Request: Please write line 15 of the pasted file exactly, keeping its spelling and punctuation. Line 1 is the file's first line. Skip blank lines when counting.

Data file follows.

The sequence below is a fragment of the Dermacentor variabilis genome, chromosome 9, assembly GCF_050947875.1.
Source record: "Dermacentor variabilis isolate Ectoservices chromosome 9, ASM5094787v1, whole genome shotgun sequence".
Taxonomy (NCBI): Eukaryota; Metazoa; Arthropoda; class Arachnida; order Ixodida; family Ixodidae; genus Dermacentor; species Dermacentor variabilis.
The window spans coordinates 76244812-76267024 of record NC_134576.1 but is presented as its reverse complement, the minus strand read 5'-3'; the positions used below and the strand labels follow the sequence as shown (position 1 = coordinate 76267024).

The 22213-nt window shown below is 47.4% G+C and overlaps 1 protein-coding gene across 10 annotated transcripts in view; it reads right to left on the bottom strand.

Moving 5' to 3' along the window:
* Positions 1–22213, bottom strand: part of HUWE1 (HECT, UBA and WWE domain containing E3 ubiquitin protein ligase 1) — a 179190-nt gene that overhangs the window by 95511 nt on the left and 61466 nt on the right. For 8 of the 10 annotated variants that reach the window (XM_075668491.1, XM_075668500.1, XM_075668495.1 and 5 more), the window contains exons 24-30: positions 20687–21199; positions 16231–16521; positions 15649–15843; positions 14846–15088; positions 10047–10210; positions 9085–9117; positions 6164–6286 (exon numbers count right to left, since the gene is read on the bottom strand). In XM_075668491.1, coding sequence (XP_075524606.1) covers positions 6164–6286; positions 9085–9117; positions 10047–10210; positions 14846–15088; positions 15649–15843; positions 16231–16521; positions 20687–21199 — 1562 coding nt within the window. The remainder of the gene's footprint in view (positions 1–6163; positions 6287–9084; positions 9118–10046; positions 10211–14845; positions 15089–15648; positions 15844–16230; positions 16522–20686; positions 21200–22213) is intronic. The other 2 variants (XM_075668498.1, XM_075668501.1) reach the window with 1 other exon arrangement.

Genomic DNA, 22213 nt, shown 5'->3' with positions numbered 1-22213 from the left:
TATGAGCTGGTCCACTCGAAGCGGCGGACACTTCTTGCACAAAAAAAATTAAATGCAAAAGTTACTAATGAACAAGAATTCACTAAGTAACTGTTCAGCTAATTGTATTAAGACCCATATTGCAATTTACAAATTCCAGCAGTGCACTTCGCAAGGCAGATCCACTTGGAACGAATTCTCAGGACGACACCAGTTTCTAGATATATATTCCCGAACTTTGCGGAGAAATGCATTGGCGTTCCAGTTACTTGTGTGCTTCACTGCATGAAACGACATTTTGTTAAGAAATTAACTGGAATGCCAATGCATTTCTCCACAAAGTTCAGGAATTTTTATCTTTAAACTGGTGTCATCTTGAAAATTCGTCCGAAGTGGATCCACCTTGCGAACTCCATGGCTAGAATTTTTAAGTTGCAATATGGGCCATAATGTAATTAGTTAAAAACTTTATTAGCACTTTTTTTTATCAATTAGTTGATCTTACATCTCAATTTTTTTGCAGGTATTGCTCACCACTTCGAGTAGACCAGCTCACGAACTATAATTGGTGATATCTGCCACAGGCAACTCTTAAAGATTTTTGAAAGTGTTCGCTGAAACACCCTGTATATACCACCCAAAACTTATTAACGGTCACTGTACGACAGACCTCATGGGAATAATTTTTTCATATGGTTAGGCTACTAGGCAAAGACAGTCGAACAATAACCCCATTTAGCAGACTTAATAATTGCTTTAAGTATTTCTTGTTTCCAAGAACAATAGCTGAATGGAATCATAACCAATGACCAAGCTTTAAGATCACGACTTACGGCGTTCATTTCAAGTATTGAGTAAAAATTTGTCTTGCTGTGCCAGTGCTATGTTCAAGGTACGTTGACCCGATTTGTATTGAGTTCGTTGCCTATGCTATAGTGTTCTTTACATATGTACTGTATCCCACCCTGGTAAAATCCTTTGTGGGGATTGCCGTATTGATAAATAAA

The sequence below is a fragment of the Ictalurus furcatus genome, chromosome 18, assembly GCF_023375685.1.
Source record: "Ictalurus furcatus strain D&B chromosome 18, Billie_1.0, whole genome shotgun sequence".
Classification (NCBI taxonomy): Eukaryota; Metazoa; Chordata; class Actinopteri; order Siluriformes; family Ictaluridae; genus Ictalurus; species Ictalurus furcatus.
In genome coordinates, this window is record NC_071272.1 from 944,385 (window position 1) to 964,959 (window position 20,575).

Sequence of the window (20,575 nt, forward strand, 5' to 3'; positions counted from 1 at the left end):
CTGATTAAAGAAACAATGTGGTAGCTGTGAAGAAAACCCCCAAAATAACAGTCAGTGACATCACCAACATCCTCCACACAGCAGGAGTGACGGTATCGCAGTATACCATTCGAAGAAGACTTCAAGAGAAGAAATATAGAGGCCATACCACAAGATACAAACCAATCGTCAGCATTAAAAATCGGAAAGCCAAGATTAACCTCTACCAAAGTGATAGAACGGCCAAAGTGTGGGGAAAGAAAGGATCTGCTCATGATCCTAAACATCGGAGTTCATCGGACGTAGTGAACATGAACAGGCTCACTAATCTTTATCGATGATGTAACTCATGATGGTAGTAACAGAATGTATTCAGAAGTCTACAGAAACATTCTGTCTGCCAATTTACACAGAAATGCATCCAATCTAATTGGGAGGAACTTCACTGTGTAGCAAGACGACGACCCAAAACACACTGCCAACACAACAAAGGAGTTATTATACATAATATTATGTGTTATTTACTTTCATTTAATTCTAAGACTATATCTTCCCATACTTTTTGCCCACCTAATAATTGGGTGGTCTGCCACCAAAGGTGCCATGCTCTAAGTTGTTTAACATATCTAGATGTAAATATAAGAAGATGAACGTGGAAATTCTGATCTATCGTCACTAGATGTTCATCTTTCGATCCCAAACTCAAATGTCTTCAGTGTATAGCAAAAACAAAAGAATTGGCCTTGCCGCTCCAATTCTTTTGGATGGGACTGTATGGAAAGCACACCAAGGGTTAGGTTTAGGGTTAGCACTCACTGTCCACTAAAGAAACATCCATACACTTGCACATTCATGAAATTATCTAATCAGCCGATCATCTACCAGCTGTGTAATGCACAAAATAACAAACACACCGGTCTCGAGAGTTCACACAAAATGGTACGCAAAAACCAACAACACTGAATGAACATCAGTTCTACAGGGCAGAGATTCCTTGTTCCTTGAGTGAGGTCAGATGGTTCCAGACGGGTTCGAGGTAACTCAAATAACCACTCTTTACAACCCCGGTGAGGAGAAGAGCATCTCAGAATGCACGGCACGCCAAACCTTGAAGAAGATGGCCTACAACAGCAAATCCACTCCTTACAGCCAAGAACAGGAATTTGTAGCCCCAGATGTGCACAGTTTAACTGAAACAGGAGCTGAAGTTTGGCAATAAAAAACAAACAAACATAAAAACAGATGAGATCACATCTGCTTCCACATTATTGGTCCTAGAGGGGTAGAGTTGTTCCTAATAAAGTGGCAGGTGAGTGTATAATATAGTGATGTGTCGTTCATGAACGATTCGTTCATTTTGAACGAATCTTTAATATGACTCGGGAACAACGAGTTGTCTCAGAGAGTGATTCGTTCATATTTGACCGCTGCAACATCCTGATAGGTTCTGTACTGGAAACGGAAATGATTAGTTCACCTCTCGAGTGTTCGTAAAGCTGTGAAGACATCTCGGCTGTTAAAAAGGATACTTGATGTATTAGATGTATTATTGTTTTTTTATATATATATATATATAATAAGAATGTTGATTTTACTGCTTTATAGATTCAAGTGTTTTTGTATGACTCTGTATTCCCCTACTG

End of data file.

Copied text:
CTGATTAAAGAAACAATGTGGTAGCTGTGAAGAAAACCCCCAAAATAACAGTCAGTGACATCACCAACATCCTCCACACAGCAGGAGTGACGGTATCGCAGTATACCATTCGAAGAAGACTTCAAGAGAAGAAATATAGAGGCCATACCACAAGATACAAACCAATCGTCAGCATTAAAAATCGGAAAGCCAAGATTAACCTCTACCAAAGTGATAGAACGGCCAAAGTGTGGGGAAAGAAAGGATCTGCTCATGATCCTAAACATCGGAGTTCATCGGACGTAGTGAACATGAACAGGCTCACTAATCTTTATCGATGATGTAACTCATGATGGTAGTAACAGAATGTATTCAGAAGTCTACAGAAACATTCTGTCTGCCAATTTACACAGAAATGCATCCAATCTAATTGGGAGGAACTTCACTGTGTAGCAAGACGACGACCCAAAACACACTGCCAACACAACAAAGGAGTTATTATACATAATATTATGTGTTATTTACTTTCATTTAATTCTAAGACTATATCTTCCCATACTTTTTGCCCACCTAATAATTGGGTGGTCTGCCACCAAAGGTGCCATGCTCTAAGTTGTTTAACATATCTAGATGTAAATATAAGAAGATGAACGTGGAAATTCTGATCTATCGTCACTAGATGTTCATCTTTCGATCCCAAACTCAAATGTCTTCAGTGTATAGCAAAAACAAAAGAATTGGCCTTGCCGCTCCAATTCTTTTGGATGGGACTGTATGGAAAGCACACCAAGGGTTAGGTTTAGGGTTAGCACTCACTGTCCACTAAAGAAACATCCATACACTTGCACATTCATGAAATTATCTAATCAGCCGATCATCTACCAGCTGTGTAATGCACAAAATAACAAACACACCGGTCTCGAGAGTTCACACAAAATGGTACGCAAAAACCAACAACACTGAATGAACATCAGTTCTACAGGGCAGAGATTCCTTGTTCCTTGAGTGAGGTCAGATGGTTCCAGACGGGTTCGAGGTAACTCAAATAACCACTCTTTACAACCCCGGTGAGGAGAAGAGCATCTCAGAATGCACGGCACGCCAAACCTTGAAGAAGATGGCCTACAACAGCAAATCCACTCCTTACAGCCAAGAACAGGAATTTGTAGCCCCAGATGTGCACAGTTTAACTGAAACAGGAGCTGAAGTTTGGCAATAAAAAACAAACAAACATAAAAACAGATGAGATCACATCTGCTTCCACATTATTGGTCCTAGAGGGGTAGAGTTGTTCCTAATAAAGTGGCAGGTGAGTGTATAATATAGTGATGTGTCGTTCATGAACGATTCGTTCATTTTGAACGAATCTTTAATATGACTCGGGAACAACGAGTTGTCTCAGAGAGTGATTCGTTCATATTTGACCGCTGCAACATCCTGATAGGTTCTGTACTGGAAACGGAAATGATTAGTTCACCTCTCGAGTGTTCGTAAAGCTGTGAAGACATCTCGGCTGTTAAAAAGGATACTTGATGTATTAGATGTATTATTGTTTTTTTATATATATATATATATAATAAGAATGTTGATTTTACTGCTTTATAGATTCAAGTGTTTTTGTATGACTCTGTATTCCCCTACTG